“Hostile actions by Belarus are exacerbating the situation on the border with the EU and NATO dangerously and must end immediately,” he said.

Polish Defense Minister Mariusz Blaszczak said on Twitter that more than 12,000 soldiers have been deployed to the border, up from the 10,000 soldiers that were there recently. He added that a volunteer Territorial Defense force was put on alert.

He also posted video footage of what appeared to be a large group of migrants in Belarus, near Kuznica, in northeastern Poland.

Polish ministers with security-related mandates were holding an emergency meeting, with Prime Minister Mateusz Morawiecki writing on Facebook: “The border of the Polish state is not just a line on the map. This border is something sacred for which the blood of generations of Poles has been shed!”

Meanwhile, in neighboring Lithuania, officials were preparing for the possibility of a similar incursion, with the Interior Ministry proposing to declare an emergency situation and the border guards regrouping. “We are getting ready for all possible scenarios,” said Rustamas Liubajevas, the head of border guards.

Since the summer, Poland and Lithuania have faced the pressure of migrants from the Middle East and Africa trying to cross into the EU. Poland has sought to block the attempts or send those they catch back into Belarus.

Warsaw and the EU say it’s an organized action by the Belarusian government aimed at destabilizing the bloc in retaliation for Western sanctions.

Belarusian political analyst Valery Karbalevich agrees. He told the AP that the Moscow-backed Lukashenko regime seemed to be trying to use the migrants “to scare” the EU and get leverage to get the EU to drop sanctions imposed last year.

“The largest attack of migrants on EU borders is taking place three days after Belarus and Russia signed a new agreement on military cooperation. The Kremlin is at least aware of the details of what’s happening,” Karbalevich said.


Daria Litvinova in Moscow, Yuras Karmanau in Kyiv, Ukraine, Jan M. Olsen in Copehagen, Denmark, Liudas Dapkus in Vilnius, Lithuania, and Lorne Cook in Brussels contributed.

Poland ups security as migrants mass on border with Belarus - ABC News (

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Poland Warns Major Shooting Incident Possible As Belarus Pushes Muslim Migrants Across Militarized Border

MONDAY, NOV 08, 2021 - 09:24 AM

For months Poland and other states which neighbor Belarus including Latvia and Lithuania have accused President Victor Lukashenko of intentionally sending thousands of migrants into the EU as political payback for Western sanctions and isolation measures targeting his government in Minsk, forcing these border states to seal off and militarize key crossings.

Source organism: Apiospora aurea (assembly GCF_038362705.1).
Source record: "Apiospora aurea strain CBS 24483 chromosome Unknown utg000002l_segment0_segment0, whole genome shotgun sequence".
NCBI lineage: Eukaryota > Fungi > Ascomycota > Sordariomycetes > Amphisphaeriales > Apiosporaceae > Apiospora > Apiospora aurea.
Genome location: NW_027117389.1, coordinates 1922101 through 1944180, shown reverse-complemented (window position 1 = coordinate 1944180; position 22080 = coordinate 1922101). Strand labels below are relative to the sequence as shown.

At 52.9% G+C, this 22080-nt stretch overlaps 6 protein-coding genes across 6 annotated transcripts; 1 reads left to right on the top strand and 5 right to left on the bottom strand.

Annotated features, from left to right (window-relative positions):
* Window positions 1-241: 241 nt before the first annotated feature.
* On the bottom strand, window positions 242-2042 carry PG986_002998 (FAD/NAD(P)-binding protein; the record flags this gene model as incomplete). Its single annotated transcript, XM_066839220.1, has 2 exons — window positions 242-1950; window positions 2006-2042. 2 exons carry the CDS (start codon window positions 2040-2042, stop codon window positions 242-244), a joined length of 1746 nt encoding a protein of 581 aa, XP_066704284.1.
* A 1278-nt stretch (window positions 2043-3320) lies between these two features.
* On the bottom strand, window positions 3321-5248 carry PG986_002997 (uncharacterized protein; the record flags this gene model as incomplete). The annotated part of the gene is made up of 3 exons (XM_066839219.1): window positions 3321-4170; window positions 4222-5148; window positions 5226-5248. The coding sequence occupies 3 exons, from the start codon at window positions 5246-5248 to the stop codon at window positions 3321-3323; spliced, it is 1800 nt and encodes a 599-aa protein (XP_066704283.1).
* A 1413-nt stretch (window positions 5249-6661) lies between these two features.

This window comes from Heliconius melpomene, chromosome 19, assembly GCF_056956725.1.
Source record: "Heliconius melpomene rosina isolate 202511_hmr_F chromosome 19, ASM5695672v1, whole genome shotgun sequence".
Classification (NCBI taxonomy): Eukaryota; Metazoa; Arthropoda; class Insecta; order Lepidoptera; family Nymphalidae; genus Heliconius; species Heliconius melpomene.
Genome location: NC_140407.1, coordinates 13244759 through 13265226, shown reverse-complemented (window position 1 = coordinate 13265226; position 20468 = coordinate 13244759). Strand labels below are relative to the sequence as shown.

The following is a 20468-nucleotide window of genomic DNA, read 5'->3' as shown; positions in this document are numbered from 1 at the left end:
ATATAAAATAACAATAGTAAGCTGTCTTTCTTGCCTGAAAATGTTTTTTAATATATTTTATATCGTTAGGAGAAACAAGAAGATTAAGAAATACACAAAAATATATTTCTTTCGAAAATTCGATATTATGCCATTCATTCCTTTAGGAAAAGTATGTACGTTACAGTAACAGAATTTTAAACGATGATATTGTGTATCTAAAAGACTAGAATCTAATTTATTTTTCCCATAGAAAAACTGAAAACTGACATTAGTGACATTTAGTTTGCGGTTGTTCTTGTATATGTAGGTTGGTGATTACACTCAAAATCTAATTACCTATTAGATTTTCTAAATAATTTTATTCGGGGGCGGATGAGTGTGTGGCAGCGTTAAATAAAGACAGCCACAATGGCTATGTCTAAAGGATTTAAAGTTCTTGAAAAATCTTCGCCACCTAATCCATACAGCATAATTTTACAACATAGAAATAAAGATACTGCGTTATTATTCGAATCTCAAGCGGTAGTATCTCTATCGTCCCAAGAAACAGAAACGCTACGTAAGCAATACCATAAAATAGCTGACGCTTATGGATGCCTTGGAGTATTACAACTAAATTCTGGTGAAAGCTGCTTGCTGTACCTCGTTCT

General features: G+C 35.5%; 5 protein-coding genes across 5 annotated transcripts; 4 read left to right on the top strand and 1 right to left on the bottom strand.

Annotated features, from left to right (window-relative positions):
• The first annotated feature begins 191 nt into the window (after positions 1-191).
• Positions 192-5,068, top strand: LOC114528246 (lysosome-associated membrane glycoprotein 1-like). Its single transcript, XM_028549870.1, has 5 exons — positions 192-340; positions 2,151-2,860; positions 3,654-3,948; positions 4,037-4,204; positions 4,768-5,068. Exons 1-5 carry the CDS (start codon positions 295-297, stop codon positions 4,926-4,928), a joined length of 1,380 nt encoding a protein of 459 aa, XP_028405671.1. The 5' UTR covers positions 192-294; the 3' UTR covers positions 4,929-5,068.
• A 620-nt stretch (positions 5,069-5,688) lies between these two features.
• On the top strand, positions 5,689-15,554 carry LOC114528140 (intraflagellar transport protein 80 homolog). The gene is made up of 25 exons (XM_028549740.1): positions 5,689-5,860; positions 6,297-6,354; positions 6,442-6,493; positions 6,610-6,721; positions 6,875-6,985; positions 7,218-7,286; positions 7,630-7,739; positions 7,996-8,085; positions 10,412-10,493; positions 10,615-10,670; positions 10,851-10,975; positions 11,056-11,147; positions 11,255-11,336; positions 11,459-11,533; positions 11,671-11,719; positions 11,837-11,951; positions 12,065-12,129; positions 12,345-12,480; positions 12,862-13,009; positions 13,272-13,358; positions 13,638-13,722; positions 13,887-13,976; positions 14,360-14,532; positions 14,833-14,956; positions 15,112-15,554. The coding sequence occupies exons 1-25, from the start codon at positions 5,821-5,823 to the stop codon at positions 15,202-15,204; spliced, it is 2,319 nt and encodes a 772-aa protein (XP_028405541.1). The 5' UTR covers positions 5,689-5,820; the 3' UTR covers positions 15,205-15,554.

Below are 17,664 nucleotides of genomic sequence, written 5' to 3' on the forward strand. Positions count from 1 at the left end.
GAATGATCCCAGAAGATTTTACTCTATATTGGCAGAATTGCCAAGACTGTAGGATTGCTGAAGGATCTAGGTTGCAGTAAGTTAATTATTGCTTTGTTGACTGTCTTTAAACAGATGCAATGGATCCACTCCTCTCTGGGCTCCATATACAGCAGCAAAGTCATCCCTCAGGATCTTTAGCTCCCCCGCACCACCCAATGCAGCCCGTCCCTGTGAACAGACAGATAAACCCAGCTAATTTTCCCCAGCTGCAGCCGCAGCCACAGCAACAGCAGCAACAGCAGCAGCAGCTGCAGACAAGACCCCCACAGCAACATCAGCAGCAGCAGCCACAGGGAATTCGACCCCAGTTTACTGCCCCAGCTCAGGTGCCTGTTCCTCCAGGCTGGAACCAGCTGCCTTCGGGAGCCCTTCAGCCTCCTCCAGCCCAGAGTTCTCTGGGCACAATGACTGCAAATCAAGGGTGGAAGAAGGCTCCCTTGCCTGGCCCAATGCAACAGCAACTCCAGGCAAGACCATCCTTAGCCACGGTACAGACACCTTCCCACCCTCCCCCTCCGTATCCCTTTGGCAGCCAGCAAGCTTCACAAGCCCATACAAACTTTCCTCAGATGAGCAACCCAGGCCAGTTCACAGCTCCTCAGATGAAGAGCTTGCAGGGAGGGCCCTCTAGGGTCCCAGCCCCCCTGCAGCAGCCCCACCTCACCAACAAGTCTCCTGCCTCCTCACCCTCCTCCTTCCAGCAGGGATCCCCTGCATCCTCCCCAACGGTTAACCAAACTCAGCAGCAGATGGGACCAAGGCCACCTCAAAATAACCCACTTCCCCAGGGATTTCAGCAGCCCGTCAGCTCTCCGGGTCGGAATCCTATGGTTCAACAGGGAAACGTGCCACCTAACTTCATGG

Poland is now sounding the alarm amid reports that a large caravan of at least hundreds of migrants, believed to mostly be Middle Eastern and Muslim, are currently walking to its eastern border with Belarus. "Belarus wants to cause a major incident, preferably with shots fired and casualties," Deputy Foreign Minister Piotr Wawrzyk has said in fresh statements given to Polish public radio.

Lukashenko's government is accused of in some cases literally flying plane loads full of migrants to border towns, after which they are escorted and pushed by state security troops toward border crossings.

Last week Poland's deputy prime minister Jaroslaw Kaczynski called what Belarus is doing a form of "hybrid warfare" on its border, flooding neighboring EU countries with Muslim migrants. Given that Poland's defense ministry has freshly indicated that over 12,000 soldiers have now been deployed and stand "prepared to defend the Polish border", along with a beefed up police and volunteer guards presence, there are fears of a major incident looming.

This as multiple social media videos over the last days show increasingly aggressive and provocative confrontations. Belarusian agents are accused of prodding people across barbed wire fences where they are met with armed Polish guards on the other side.

The size of the migrant caravans which are allowed to traverse Belarusian highways, most recently near the Bruzhi-Kuznica crossing, have increased...

describes a few of the circulating videos as follows:

In one video, people carrying rucksacks and wearing winter clothing are seen walking on the side of a highway with a billboard written in Belarusian.
Another video showed a large group of men and women escorted by armed men in military uniform. The Polish Defense Ministry distributed a video which it said showed a group of migrants near the Bruzhi-Kuznica border crossing.
Belarus has responded to Warsaw's accusations by saying the situation has only escalated due to Poland's "inhumane attitude" and has claimed it seeks to halt any migrant caravans significantly before reaching the border.
Interestingly, Poland will now pursue construction of a large wall in place of what's mostly razor wire fences at this point:
Poland has imposed a state of emergency at the border, put up razor wire, and increased the number of soldiers and guards to stem the flow of migrants crossing from Belarus. Lawmakers have also approved the building of a $407 million wall on its eastern border.
Polish reports have tallied some 23,000 migrants who have already tried crossing the Polish-Belarusian border since the start of the year; however, it's unclear how many of these have made it into the country. Human rights monitors have noted they are between a rock and a hard place - being pushed across by Belarusian agents amid dangerous conditions, only to be met with a militarized Polish border fence and patrols, as some fresh video appears to show.

Poland Warns Major Shooting Incident Possible As Belarus Pushes Muslim Migrants Across Militarized Border | ZeroHedge